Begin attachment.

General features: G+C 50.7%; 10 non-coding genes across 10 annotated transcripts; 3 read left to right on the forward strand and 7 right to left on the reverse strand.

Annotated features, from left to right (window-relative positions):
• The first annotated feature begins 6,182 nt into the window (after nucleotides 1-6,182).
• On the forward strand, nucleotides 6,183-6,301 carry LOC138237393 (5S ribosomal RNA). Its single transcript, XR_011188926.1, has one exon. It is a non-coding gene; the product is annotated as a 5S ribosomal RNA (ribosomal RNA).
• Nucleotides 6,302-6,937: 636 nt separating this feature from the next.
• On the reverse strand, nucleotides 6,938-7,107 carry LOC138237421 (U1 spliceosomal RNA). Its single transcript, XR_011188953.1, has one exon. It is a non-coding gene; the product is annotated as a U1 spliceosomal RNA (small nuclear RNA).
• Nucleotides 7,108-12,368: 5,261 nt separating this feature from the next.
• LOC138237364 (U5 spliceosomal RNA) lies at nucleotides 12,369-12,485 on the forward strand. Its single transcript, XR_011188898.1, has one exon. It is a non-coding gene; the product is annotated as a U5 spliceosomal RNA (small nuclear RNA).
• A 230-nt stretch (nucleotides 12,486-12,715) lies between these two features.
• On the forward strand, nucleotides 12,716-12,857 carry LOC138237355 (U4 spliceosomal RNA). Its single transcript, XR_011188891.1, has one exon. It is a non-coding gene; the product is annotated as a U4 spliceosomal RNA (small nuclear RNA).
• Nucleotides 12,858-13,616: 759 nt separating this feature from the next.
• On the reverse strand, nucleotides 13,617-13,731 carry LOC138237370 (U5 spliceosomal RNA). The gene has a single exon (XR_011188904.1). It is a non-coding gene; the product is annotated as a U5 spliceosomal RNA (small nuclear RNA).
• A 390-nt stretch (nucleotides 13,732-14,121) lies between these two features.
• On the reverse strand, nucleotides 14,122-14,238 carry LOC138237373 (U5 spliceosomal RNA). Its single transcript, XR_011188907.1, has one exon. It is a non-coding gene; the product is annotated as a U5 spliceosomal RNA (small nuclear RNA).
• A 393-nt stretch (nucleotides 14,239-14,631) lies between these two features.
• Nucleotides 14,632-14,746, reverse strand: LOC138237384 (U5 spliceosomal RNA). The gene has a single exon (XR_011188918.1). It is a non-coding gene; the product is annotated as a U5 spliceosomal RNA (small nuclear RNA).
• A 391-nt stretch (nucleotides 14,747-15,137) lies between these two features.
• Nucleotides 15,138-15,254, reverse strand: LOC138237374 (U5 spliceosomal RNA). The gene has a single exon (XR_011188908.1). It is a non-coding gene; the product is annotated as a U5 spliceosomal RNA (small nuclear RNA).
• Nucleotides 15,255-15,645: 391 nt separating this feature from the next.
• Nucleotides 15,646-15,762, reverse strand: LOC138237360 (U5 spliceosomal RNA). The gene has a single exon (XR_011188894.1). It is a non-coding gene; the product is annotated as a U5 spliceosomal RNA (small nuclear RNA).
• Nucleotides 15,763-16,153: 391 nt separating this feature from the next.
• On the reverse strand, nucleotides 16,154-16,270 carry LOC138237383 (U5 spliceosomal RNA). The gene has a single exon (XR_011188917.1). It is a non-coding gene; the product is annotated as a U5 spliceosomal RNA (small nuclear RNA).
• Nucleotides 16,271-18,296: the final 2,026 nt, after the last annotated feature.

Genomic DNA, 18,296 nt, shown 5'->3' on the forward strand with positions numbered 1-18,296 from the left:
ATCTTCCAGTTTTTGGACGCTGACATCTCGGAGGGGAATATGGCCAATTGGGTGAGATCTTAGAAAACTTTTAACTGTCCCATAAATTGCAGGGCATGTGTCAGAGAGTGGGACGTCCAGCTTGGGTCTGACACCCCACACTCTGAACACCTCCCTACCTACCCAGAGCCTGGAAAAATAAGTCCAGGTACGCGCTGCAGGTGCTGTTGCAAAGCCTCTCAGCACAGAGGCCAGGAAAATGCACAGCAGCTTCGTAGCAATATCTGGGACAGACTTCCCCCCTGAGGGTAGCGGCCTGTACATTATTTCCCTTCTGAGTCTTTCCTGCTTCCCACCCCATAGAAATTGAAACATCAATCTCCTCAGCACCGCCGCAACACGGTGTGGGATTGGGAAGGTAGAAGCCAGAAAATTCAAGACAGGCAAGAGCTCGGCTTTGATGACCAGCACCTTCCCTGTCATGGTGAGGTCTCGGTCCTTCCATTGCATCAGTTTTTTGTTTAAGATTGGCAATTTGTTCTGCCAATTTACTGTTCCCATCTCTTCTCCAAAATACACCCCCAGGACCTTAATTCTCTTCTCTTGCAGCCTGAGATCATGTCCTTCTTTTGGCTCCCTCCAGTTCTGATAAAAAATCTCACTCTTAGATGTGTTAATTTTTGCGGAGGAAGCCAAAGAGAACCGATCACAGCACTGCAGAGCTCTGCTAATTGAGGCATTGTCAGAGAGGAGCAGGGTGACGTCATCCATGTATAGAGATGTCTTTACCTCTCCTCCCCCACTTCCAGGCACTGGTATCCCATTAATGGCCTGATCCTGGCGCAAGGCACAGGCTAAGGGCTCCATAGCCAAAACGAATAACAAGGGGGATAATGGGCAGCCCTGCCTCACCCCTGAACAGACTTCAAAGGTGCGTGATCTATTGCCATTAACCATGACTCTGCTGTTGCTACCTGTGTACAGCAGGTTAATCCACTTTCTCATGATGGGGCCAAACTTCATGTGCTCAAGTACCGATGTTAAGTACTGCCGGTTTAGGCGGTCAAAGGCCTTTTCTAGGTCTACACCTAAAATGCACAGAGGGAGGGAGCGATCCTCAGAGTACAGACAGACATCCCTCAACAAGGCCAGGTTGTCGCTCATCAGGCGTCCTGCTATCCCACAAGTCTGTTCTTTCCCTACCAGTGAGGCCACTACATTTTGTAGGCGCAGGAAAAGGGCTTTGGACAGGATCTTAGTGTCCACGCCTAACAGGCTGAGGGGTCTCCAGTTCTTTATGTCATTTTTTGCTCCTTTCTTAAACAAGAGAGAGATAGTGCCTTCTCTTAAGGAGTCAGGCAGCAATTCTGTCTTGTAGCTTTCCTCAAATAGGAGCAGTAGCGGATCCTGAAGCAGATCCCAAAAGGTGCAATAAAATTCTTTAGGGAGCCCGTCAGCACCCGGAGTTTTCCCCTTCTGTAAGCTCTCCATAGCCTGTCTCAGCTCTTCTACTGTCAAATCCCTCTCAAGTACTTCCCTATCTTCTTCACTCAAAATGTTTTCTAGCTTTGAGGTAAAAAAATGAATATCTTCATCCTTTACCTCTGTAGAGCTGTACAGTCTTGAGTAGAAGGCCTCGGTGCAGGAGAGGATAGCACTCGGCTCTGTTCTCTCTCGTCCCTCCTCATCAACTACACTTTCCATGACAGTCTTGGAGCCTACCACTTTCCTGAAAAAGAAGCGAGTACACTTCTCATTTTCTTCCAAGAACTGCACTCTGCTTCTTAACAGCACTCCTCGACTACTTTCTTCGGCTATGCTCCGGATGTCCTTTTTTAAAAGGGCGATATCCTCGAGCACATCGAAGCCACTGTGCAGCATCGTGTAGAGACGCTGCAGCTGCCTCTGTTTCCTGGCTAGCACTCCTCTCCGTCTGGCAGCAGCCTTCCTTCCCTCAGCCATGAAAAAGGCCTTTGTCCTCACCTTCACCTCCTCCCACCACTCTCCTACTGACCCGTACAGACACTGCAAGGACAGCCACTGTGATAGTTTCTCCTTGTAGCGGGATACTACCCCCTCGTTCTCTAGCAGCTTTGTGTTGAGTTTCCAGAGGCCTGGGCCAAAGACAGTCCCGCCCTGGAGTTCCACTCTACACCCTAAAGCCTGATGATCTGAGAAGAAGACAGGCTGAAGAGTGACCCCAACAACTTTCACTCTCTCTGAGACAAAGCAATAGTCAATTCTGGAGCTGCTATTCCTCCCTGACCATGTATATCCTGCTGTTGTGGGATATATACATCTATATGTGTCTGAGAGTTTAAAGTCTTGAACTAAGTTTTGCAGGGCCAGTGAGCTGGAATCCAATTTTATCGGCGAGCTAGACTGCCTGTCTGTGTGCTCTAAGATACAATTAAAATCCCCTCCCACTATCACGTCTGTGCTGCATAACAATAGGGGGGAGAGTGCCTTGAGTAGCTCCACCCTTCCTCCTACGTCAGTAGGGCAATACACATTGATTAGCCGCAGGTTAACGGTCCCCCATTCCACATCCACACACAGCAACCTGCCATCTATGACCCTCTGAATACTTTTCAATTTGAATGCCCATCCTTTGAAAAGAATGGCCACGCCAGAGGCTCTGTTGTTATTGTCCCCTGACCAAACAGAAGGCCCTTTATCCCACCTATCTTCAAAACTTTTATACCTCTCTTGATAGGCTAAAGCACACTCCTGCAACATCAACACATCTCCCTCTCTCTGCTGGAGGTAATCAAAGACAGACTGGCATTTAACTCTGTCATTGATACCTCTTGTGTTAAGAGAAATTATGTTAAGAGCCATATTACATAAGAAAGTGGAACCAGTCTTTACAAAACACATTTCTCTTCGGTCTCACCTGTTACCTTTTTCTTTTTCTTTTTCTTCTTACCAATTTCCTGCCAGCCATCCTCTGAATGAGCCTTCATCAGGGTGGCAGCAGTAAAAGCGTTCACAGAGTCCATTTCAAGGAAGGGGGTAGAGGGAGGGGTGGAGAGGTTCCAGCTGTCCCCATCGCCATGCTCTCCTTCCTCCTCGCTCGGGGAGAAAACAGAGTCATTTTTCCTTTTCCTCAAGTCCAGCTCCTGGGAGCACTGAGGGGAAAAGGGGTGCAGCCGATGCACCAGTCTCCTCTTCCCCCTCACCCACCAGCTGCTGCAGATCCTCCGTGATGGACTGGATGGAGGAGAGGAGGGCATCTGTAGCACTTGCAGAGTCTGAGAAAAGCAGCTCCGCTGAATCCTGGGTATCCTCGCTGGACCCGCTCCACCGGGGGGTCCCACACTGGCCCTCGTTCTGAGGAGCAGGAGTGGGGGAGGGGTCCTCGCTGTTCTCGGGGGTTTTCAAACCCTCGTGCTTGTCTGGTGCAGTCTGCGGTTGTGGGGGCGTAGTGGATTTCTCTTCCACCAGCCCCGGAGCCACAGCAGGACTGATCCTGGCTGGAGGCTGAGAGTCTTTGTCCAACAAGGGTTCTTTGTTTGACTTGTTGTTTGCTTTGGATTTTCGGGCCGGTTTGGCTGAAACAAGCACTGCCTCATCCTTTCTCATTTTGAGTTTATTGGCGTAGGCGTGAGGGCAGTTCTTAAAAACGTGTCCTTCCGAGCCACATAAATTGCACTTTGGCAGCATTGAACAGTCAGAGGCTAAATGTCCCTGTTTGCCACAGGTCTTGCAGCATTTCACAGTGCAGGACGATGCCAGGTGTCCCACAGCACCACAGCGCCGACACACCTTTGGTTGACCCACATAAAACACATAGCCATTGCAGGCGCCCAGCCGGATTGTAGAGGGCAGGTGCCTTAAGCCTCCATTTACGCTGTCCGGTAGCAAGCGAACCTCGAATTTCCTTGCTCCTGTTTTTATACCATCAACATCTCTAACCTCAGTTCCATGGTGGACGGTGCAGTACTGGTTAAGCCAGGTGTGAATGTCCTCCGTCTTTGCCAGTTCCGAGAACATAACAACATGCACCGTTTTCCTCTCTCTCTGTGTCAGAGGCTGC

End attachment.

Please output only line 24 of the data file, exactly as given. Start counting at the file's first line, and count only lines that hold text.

Genomic DNA, 18,296 nt, shown 5'->3' on the forward strand with positions numbered 1-18,296 from the left: